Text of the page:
When seeking professional help for your muscle knots, you may hear the physician talk about your knots as either having active or latent trigger points. This can sound alarming, but they are assessing if you have constant pain (active) or if it only hurts when pressure is applied to the area (latent). Whether the muscle pain is active or latent does not alter the treatment, nor the potential for long-term damage to the muscle; the longer either type of trigger point persists, the more dysfunctional a muscle becomes.
How Do You Treat a Muscle Knot?
Muscle knots will never go away on their own, though it can appear that way. We naturally practice some of the treatments below through daily activities, including heat therapy when we shower, exercise when we walk, and subtle stretches. Also, when we have a muscle knot, the automatic action is to massage it with our hands. So, in a sense, they appear self-healing, but you have taken steps to relax the muscle fibers subconsciously.
Luckily, most muscle knots are something that you can self-treat. There are many methods available, and what’s best for you will depend on how you developed the knot, your level of discomfort, and what is available to you. If you have tried everything on the list below, then please consult a professional.
Often, muscle knots linger long after the pain has dissipated, so keep treating the area for at least a few days to ensure the knot is fully resolved. Unresolved muscle knots cause your muscles to shorten and weaken, which can generate issues later in life.
- If you have a painful, debilitating muscle knot, the last thing on your mind might be to exercise. However, aerobic activity is one of the best things you can do. Exertion increases your heart rate, which increases the blood and oxygen supply to the knotted tissue – both of which help the tissue around the knot. Depending on your injury, you might find swimming to be the best exercise as it is low-impact, so it won’t cause pain as you move your arms, shoulders, and neck.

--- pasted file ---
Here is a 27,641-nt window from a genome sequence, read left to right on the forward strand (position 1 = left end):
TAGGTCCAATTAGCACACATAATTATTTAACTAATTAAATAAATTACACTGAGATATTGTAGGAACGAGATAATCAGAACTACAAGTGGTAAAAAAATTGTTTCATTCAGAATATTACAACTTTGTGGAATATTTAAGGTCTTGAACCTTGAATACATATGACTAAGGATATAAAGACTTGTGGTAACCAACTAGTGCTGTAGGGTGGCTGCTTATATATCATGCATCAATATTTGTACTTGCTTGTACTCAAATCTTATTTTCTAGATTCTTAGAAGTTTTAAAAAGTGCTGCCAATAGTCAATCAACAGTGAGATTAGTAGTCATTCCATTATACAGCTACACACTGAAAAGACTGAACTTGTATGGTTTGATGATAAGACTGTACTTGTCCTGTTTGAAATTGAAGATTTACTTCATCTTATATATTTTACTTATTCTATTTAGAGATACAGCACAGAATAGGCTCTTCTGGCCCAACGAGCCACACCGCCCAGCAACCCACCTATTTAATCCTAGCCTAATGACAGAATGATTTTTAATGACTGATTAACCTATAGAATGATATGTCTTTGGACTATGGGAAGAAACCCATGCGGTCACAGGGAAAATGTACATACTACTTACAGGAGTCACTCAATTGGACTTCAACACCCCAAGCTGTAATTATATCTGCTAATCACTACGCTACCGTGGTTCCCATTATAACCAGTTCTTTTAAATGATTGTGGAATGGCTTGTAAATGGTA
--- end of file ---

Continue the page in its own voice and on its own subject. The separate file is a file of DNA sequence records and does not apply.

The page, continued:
- Both ice and heat have significant benefits when treating a knot. While ice is used to relieve pain and will not resolve the knot, it can make other treatment methods, such as massage, feasible. Heat, however, will help relax the muscle, allowing the cessation of spasms causing pain.
- The goal of massaging your knot is to loosen the tense muscle fibers that are contracting. An effective method is a trigger-point massage. To do this, press on the knot for 5 to 10 seconds, then release. Do this continuously for up to five minutes and repeat five times a day until the knot is resolved. Other than trigger-point therapy, a general message of the surrounding tissue is productive as it increases blood flow to the affected area and prevents the knot from growing. Note, after a massage, the knot will be painful and likely feel hot and inflamed. For relief, a muscle rub is an excellent route to take as they contain ingredients such as magnesium, hemp, and essential oils that relax muscles or offer a soothing, warming element.
Accessories can help create the correct message for your needs and offer aid when you can’t reach the affected site. To stimulate trigger-point massage, you a roller ball, a tennis ball, or use a roller for a more generalized pressure. If you want something more mechanical, a percussion massager can hit the spot directly. A heated shiatsu neck massager is a popular product too, as you can massage and heat your muscles simultaneously, without needing a partner to assist.
Regardless of which type of massage you opt for, do not go too hard as this can lead to increased irritation. In all instances, start slow and increase pressure and time gradually, stopping you when you experience increased pain.
Pain Relievers (Oral)
- If your muscle knot is causing severe discomfort, it might be necessary to take an oral pain reliever. Ideally, you will take a nonsteroidal anti-inflammatory drug (NSAIDs for short) as they will reduce the swelling around the muscle and relieve pain. Common examples of such medications are aspirin, ibuprofen (Advil, Motrin), or naproxen (Aleve).
- Pain relievers (Topical)
- There are many options to bring relief to only the site of your knot, if an oral pain reliever isn’t right for you. You can use topical numbing agents, which usually contain lidocaine. A few essential oils will help, e.g., basil, capsicum, clove, lavender, lemongrass, or peppermint.
Pain Relievers (Topical)
- There are many options to bring aid to only the site of your knot if an oral pain reliever isn’t right for you. You can use topical numbing agents, which usually contain lidocaine. A few essential oils will help, e.g., basil, capsicum, clove, lavender, lemongrass, or peppermint.